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Stand By Data Center, IaaS Is Heading Your Way By @Automic | @CloudExpo [#Cloud]

Exploring the impact of infrastructure-as-a-service on the data center and the key trends expected to emerge

Stand By Data Center.... IaaS Is Heading Your Way
By Michael Schmidt

My first blog, Infrastructure service clouds: re-defining the data center, introduced the concept of infrastructure-as-a-service (IaaS), its benefits and why the cloud technology is proving so disruptive. With IaaS making waves in the data center market, it's time to look at the ripples IaaS is making on the industry value chain. And shine a light on emerging IaaS trends.

Three data center players are feeling the ripples of IaaS: hosting providers, data center software/hardware vendors and data center customers.

Impact on Data Center Players

Impact on data center outsourcers and hosting providers
IaaS will drive further consolidation among data center outsourcers and hosting providers. Why? Because the flexibility and cost advantage of IaaS cloud providers requires data center outsourcers and hosting providers to either adopt IaaS or move into niches.

With standards driving down IaaS licenses and implementation costs, data center outsourcers and hosting providers could move into IaaS either on their own (which requires sufficient scale) or through partnerships. It's easy to imagine a net of partnering providers offering IaaS under a virtual umbrella as a standardized offering to customers.

Impact on data center software and hardware vendors
Threat. That's the impact of IaaS on this community. Firstly because consolidation and scale shift purchasing power towards the large IaaS providers. And secondly because IaaS treats all workloads as equal, placing commoditization pressure onto the industries.

To prosper, data center software and hardware vendors must enable their technologies for use in IaaS environments. Optionally, they could move upstream into the infrastructure service cloud business by using economies of scope or provide differentiated products on top of evolving standards.

Impact on consumers of data center services
IaaS is good news for customers, owing to decreasing costs and increased flexibility for dynamic workloads. However, the real winners are small and medium-size businesses, which don't need to allocate precious capital to dedicated hardware/software.

The relative losers are large enterprises, particularly those in regulated industries which may be restricted from move away from an on-premise infrastructure. Conversely, enterprises with sufficient internal scale to offset IaaS implementation costs will gains through increased resource utilization-commonly referred to as ‘private cloud'.

Current Trends and Their Impact

Standards are on the horizon
The most important difference between proprietary IaaS solutions, like Amazon AWS, and IaaS stacks that use a combination of commercial licensed products (OpenStack and the Citrix CloudPlatform, for example) is the breadth of data center hardware and software they support. IaaS stacks are likely to win through here: their popularity is an incentive for vendors to integrate with a platform, conversely better platform support increases the number of adopters.

OpenStack has the best potential to become this standard: it has a broad open source developer community and significant shared R&D investments from firms including HP, IBM and CISCO.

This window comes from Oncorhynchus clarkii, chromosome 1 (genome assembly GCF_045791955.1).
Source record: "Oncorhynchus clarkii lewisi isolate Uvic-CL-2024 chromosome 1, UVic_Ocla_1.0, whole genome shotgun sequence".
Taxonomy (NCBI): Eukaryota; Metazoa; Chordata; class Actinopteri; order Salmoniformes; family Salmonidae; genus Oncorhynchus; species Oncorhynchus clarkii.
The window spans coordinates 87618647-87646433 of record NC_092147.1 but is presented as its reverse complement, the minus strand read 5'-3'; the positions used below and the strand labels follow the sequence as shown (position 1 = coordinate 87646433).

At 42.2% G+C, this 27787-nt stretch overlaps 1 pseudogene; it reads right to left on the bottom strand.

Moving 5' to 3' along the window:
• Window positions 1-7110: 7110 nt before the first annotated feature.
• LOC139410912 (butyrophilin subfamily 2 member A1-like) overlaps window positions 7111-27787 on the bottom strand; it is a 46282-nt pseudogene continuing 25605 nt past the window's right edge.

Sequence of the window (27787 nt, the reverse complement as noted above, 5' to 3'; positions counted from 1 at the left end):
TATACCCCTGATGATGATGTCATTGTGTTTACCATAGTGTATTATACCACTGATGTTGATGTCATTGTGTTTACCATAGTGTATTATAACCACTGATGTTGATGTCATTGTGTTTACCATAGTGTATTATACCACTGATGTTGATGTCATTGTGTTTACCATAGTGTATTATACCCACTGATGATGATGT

A standard will probably drive commoditization pressure among IaaS providers and at the same time strengthen the vendors, who can build differentiating offerings on top.

Regulatory changes
Strict government regulations and compliance rules could fragment the IaaS market into regional providers, potentially reducing scale effects and driving prices up. Germany, for example, has strict data security regulations that prohibit sensitive data being stored outside of the country.

Commoditization pressure and responses
The emergence of standards and feature parity between IaaS solutions diminishes the opportunity for differentiation. In this climate, price reigns supreme. Commoditization will also be exacerbated by another key characteristic of IaaS: the low switching costs for consumers.

For this reason, IaaS providers are moving into the platform-as-a-service (PaaS) space, whereby application platform or environment cloud services are offered on top of the infrastructure. These services are more complex and fragmented by applications, thereby promoting differentiation. They also make customers more ‘sticky', since the customer switching costs are high.

Drawing it all together
Make no mistake, IaaS will have a significant disruptive and transformational impact on all the data center players. However, the complex nature of enterprise IT architectures, coupled with the critical role they play in corporate success, will create inertia. The appetite among enterprise IT for agility and cost reduction needs to be balanced against compliance enforcement and risk mitigation strategies. Since enterprise IT is the largest customer of a data center infrastructure, it might take longer than anticipated for IaaS technology to reach its full potential.

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Automic, a leader in business automation, helps enterprises drive competitive advantage by automating their IT factory - from on-premise to the Cloud, Big Data and the Internet of Things.

With offices across North America, Europe and Asia-Pacific, Automic powers over 2,600 customers including Bosch, PSA, BT, Carphone Warehouse, Deutsche Post, Societe Generale, TUI and Swisscom. The company is privately held by EQT. More information can be found at www.automic.com.